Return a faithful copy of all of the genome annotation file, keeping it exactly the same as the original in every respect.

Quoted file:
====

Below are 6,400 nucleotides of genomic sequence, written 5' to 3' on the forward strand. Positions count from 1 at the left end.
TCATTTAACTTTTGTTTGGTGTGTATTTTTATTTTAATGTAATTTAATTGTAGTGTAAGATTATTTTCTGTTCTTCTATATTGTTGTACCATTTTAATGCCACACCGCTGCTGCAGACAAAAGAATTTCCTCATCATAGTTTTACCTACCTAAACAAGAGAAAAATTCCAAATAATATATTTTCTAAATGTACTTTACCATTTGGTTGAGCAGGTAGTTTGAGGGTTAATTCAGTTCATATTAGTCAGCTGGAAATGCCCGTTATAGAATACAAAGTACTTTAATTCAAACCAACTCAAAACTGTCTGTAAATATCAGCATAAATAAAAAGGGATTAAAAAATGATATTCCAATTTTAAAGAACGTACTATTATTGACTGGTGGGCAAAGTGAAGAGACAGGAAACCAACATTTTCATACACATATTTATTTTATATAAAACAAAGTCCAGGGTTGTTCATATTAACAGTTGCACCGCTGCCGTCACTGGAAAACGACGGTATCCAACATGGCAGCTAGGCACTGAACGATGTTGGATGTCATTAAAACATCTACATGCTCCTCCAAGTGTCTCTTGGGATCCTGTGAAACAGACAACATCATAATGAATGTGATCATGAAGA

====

Below are 6,400 nucleotides of genomic sequence, written 5' to 3' on the forward strand. Positions count from 1 at the left end.
TCATTTAACTTTTGTTTGGTGTGTATTTTTATTTTAATGTAATTTAATTGTAGTGTAAGATTATTTTCTGTTCTTCTATATTGTTGTACCATTTTAATGCCACACCGCTGCTGCAGACAAAAGAATTTCCTCATCATAGTTTTACCTACCTAAACAAGAGAAAAATTCCAAATAATATATTTTCTAAATGTACTTTACCATTTGGTTGAGCAGGTAGTTTGAGGGTTAATTCAGTTCATATTAGTCAGCTGGAAATGCCCGTTATAGAATACAAAGTACTTTAATTCAAACCAACTCAAAACTGTCTGTAAATATCAGCATAAATAAAAAGGGATTAAAAAATGATATTCCAATTTTAAAGAACGTACTATTATTGACTGGTGGGCAAAGTGAAGAGACAGGAAACCAACATTTTCATACACATATTTATTTTATATAAAACAAAGTCCAGGGTTGTTCATATTAACAGTTGCACCGCTGCCGTCACTGGAAAACGACGGTATCCAACATGGCAGCTAGGCACTGAACGATGTTGGATGTCATTAAAACATCTACATGCTCCTCCAAGTGTCTCTTGGGATCCTGTGAAACAGACAACATCATAATGAATGTGATCATGAAGA